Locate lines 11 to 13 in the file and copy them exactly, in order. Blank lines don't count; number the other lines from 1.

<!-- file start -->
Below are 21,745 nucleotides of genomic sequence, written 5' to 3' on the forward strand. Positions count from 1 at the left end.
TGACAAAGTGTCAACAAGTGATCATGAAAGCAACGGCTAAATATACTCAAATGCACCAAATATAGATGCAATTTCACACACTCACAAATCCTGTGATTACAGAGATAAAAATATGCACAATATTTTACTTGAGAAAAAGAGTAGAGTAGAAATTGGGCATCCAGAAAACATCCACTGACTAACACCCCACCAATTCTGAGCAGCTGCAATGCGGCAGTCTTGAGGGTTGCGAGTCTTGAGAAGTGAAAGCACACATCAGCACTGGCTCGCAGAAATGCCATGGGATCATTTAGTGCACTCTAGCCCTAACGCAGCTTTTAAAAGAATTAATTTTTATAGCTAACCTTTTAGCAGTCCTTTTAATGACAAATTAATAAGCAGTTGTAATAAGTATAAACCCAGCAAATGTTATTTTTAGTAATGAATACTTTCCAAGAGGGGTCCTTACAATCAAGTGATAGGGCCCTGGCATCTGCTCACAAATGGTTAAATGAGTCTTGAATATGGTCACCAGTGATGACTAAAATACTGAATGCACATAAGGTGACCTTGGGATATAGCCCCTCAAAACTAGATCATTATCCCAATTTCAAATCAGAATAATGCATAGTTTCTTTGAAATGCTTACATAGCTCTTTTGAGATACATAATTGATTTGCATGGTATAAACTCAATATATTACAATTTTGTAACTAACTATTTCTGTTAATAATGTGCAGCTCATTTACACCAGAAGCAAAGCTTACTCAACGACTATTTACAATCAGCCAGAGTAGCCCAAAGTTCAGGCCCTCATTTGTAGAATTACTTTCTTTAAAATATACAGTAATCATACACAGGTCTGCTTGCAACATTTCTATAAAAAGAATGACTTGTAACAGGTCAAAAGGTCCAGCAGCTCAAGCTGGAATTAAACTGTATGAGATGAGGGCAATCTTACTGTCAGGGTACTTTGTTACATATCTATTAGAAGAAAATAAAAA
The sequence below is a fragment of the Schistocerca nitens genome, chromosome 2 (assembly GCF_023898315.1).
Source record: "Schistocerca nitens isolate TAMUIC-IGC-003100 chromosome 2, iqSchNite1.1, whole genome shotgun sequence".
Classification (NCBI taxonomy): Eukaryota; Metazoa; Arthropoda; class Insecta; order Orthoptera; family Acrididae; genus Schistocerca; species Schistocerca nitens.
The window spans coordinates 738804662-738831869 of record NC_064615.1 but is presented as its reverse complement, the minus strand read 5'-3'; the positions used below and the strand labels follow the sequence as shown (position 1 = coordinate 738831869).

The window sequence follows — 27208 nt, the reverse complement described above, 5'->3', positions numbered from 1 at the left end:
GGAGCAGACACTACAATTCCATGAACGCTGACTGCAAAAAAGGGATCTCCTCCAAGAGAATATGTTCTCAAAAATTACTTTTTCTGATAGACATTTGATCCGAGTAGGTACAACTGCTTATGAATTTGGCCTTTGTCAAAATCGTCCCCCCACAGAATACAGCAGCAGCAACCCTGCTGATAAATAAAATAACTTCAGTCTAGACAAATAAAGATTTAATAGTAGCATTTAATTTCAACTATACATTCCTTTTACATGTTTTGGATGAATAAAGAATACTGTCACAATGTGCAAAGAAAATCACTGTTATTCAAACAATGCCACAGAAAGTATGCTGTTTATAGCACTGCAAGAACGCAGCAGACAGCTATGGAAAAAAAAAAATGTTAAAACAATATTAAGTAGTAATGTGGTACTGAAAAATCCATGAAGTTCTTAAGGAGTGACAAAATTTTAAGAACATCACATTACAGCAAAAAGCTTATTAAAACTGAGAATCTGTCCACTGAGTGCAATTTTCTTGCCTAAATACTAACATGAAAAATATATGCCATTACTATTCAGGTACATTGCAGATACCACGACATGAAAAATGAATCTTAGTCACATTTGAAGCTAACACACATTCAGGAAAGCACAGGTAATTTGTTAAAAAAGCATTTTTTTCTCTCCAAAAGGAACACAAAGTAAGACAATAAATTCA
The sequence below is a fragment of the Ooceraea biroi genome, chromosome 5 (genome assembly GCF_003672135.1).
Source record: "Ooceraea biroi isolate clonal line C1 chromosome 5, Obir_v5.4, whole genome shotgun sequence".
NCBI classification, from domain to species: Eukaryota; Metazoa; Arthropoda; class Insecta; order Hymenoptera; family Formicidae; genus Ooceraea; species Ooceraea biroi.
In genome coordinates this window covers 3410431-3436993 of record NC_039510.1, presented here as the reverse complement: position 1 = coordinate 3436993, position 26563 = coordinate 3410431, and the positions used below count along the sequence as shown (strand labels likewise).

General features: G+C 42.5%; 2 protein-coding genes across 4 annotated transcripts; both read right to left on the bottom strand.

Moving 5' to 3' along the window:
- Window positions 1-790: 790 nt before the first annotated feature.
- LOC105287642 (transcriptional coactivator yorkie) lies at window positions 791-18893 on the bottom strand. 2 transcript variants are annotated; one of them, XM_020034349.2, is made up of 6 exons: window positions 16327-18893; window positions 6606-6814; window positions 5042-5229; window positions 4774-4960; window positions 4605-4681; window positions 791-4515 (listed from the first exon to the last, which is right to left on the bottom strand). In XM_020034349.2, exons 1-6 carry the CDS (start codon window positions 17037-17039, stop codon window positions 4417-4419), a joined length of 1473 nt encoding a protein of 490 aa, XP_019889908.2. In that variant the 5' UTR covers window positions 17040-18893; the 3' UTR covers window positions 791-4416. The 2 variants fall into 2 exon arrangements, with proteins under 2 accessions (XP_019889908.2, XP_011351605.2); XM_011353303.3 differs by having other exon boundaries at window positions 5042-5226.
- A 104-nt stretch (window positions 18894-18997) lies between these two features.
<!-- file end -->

NCBI classification, from domain to species: Eukaryota; Metazoa; Arthropoda; class Insecta; order Hymenoptera; family Formicidae; genus Ooceraea; species Ooceraea biroi.
In genome coordinates this window covers 3410431-3436993 of record NC_039510.1, presented here as the reverse complement: position 1 = coordinate 3436993, position 26563 = coordinate 3410431, and the positions used below count along the sequence as shown (strand labels likewise).

General features: G+C 42.5%; 2 protein-coding genes across 4 annotated transcripts; both read right to left on the bottom strand.